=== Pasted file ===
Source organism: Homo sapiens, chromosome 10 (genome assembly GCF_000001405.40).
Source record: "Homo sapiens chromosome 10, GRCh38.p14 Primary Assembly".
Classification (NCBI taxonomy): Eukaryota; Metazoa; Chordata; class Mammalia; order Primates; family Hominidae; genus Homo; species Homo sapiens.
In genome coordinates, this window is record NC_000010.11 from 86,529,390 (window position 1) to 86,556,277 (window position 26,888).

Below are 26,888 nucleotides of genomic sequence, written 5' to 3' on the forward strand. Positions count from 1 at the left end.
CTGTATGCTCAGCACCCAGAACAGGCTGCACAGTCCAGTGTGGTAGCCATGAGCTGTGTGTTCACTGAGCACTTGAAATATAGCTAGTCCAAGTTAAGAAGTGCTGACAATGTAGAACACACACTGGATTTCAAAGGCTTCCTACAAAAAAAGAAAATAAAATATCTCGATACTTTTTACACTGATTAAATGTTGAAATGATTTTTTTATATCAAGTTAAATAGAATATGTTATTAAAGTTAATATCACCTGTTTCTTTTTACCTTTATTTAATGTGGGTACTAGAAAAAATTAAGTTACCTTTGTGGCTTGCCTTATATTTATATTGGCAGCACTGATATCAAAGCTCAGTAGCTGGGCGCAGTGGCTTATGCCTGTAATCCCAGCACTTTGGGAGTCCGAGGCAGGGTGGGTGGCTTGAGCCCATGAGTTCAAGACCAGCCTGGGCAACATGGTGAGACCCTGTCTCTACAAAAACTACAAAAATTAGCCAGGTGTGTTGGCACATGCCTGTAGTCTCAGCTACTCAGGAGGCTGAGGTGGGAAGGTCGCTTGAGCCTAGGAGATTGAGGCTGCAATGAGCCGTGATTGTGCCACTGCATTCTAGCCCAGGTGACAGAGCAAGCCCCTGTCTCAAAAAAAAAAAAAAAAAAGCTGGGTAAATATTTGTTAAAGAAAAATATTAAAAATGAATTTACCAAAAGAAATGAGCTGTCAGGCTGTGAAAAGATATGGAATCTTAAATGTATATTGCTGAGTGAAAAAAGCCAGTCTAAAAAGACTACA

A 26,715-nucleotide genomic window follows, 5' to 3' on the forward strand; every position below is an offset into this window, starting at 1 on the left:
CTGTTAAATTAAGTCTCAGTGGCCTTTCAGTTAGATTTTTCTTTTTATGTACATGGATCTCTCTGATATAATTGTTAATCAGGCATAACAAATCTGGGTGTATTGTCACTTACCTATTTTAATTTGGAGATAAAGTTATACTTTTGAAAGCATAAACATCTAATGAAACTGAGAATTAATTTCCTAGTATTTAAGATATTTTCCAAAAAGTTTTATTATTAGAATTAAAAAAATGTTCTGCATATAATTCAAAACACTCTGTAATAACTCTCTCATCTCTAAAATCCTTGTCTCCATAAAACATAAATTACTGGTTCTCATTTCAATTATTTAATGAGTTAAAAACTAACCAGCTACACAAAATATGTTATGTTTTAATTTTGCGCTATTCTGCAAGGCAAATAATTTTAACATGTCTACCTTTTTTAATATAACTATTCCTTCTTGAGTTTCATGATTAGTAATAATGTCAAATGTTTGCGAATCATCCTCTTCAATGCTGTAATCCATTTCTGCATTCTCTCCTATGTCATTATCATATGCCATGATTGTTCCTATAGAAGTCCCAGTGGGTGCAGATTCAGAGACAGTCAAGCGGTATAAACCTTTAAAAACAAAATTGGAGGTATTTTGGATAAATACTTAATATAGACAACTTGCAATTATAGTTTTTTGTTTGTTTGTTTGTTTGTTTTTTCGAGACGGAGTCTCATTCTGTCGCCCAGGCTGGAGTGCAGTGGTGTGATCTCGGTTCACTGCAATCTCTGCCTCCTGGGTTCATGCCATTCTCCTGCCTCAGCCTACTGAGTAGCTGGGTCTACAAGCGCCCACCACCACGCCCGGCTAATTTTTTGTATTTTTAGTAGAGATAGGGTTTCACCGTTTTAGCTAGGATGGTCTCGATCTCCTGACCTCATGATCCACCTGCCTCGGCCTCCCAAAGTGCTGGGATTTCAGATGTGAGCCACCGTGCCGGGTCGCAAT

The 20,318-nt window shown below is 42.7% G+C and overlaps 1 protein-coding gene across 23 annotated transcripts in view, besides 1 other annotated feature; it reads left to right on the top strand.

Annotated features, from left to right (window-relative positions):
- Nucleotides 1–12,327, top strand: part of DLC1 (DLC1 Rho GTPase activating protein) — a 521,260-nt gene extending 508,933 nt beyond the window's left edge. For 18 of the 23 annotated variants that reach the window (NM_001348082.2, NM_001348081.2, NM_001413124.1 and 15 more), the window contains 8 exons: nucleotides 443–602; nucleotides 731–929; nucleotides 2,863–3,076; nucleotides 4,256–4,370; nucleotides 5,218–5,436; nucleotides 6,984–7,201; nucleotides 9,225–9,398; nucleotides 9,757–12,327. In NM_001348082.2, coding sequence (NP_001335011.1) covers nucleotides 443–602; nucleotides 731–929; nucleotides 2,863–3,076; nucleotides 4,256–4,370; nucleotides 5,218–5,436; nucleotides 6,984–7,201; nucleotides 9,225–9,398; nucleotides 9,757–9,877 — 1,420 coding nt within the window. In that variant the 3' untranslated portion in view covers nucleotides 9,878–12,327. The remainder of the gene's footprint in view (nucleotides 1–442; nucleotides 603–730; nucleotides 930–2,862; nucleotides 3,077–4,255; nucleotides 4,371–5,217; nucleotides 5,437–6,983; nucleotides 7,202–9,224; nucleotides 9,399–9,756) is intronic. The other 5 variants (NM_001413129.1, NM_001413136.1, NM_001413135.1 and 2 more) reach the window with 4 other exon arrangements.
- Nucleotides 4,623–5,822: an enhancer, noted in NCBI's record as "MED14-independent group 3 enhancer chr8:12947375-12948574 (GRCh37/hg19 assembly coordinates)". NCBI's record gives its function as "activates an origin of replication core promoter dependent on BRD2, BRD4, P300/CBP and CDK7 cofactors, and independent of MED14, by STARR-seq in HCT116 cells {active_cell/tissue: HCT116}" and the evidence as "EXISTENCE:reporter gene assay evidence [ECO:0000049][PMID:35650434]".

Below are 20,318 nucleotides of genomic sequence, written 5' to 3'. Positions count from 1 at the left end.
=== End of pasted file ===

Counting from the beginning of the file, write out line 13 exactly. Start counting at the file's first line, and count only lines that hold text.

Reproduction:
Below are 20,318 nucleotides of genomic sequence, written 5' to 3'. Positions count from 1 at the left end.